# FAQ: Introduction to Ruby - Math

This community-built FAQ covers the “Math” exercise from the lesson “Introduction to Ruby”.

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This exercise can be found in the following Codecademy content:

## FAQs on the exercise Math

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Hi there,

I’m trying to do the simple maths equations but the result is not appearing, for example I inputted:

1+1

2 Likes

you just told ruby to do math, but not to display the result of this math operation. Maybe go to the next lesson? The next lesson covers puts and print

3 Likes

What is supposed to be wrong in the above program?

you want to get the user input and store it in the variable. which has the following syntax:

``````a = gets
``````

what you did, is trying to use an undefined variable (`a`)

1 Like

print "give me a number: "
a=gets.to_i
print "another one: "
b=gets.to_i
puts “the sutraction is: #{a-b}”
puts “the multiplication is: #{a*b}”
puts “the division is: #{a/b}”

Does anybody know how to get the code to display in the compiler on exercise 7/16? I put
puts
“I love espresso”.length

But I get

wrong number of arguments (given 0, expected 1)

Hello, @method6003522183! Welcome to the forum!

In the code editor is your code on two separate lines as shown in your post? If so, that is the issue. Should be on one line like this:

``````puts "I love espresso".length
``````

I’m playing with the cube root syntax `Math.cbrt(num)`. What’s interesting is that when calculating the cube root of some numbers, Ruby does not always return a value as expected.

a = 2**3
puts Math.cbrt(a) #=> 2.0

a = 3**3
puts Math.cbrt(a) #=> 3.0000000000000004

a = 4**3
puts Math.cbrt(a) #=> 4.0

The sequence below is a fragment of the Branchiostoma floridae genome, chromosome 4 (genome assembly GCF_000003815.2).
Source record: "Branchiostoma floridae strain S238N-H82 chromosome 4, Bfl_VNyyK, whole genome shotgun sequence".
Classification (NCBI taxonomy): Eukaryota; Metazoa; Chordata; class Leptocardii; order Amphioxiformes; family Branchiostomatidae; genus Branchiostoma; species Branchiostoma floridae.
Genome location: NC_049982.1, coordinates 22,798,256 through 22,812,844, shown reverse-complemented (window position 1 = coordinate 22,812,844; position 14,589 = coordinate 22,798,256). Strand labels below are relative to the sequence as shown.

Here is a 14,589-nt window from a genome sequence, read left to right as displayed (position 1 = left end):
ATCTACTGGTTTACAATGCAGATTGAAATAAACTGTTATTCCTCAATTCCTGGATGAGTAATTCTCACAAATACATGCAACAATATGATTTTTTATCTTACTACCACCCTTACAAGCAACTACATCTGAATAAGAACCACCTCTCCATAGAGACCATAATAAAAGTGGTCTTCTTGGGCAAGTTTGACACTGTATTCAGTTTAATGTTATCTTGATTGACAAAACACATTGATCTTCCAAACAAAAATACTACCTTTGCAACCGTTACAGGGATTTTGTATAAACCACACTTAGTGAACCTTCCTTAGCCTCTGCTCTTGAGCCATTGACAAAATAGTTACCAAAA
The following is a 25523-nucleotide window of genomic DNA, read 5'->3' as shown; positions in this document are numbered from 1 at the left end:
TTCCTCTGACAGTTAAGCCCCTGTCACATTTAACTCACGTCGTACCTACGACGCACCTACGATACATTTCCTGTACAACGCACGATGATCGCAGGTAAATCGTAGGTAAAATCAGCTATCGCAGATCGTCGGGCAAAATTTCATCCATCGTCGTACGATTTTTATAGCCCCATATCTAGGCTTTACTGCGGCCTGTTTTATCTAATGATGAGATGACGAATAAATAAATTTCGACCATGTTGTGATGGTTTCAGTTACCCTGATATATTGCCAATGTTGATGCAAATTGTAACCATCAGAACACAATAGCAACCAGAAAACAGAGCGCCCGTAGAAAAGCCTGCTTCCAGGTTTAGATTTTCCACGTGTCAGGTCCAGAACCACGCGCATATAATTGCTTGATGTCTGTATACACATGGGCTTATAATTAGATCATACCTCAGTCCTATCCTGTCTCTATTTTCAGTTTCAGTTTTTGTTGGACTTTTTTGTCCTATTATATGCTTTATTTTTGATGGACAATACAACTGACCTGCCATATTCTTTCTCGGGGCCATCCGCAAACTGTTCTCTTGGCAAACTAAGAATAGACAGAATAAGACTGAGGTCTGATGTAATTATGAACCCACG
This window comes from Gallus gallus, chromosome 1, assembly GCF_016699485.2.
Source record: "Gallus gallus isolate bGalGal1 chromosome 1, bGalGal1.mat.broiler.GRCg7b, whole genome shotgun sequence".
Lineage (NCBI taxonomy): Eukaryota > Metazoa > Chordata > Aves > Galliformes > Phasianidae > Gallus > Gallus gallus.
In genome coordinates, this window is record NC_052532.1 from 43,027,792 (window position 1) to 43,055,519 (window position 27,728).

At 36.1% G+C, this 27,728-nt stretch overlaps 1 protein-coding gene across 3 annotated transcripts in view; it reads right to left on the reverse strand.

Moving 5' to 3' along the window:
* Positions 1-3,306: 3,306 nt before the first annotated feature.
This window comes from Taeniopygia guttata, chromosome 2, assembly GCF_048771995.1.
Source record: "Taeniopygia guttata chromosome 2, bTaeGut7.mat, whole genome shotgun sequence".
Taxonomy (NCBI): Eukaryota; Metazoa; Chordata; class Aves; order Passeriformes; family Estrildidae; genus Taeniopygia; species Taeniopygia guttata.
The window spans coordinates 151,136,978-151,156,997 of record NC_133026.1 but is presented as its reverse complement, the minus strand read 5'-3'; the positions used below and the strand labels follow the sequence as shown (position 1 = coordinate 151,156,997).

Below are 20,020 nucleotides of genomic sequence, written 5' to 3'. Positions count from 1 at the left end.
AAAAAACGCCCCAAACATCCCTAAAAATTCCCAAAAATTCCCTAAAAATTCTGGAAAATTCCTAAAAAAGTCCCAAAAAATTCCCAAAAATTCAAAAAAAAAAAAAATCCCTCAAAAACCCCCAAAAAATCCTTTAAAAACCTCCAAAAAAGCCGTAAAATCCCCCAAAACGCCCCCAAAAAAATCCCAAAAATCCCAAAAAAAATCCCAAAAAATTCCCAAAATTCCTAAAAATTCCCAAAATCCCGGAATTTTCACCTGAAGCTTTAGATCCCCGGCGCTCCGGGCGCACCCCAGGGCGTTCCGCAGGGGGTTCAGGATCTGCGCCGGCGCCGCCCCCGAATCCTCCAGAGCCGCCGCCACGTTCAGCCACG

a = 6**3
puts Math.cbrt(a) #=> 6.000000000000001

My question is twofold:

1. Why does Ruby sometimes return an accurate cube root, but sometimes it returns a long, approximated float number even when we can find an integer cube root in math?
2. Is there any way to force Ruby return an accurate cube root, in cases like `a = 3**3` and `a = 6**3`?

Although this is for python:

https://docs.python.org/2/tutorial/floatingpoint.html

most of these issues apply to ruby, certain numbers are difficult for the computer because of binary representation.

2 Likes

Perhaps this lesson should check for the use of the mathematical operators +, -, *, **, /, and/or % at least once?

It appears that you just have to hit the Run button (or write any code) and then hit Next. The code I tested was:

``````hello = "hello"
puts hello
``````

It produced the expected result but used no math at all. You could obviously argue that it is the learner’s loss for not practicing the math, but you could argue the same thing for every other lesson. For example, the following lesson on puts and print requires you to use each at least once.

have you tried googling something like: ruby print vs put?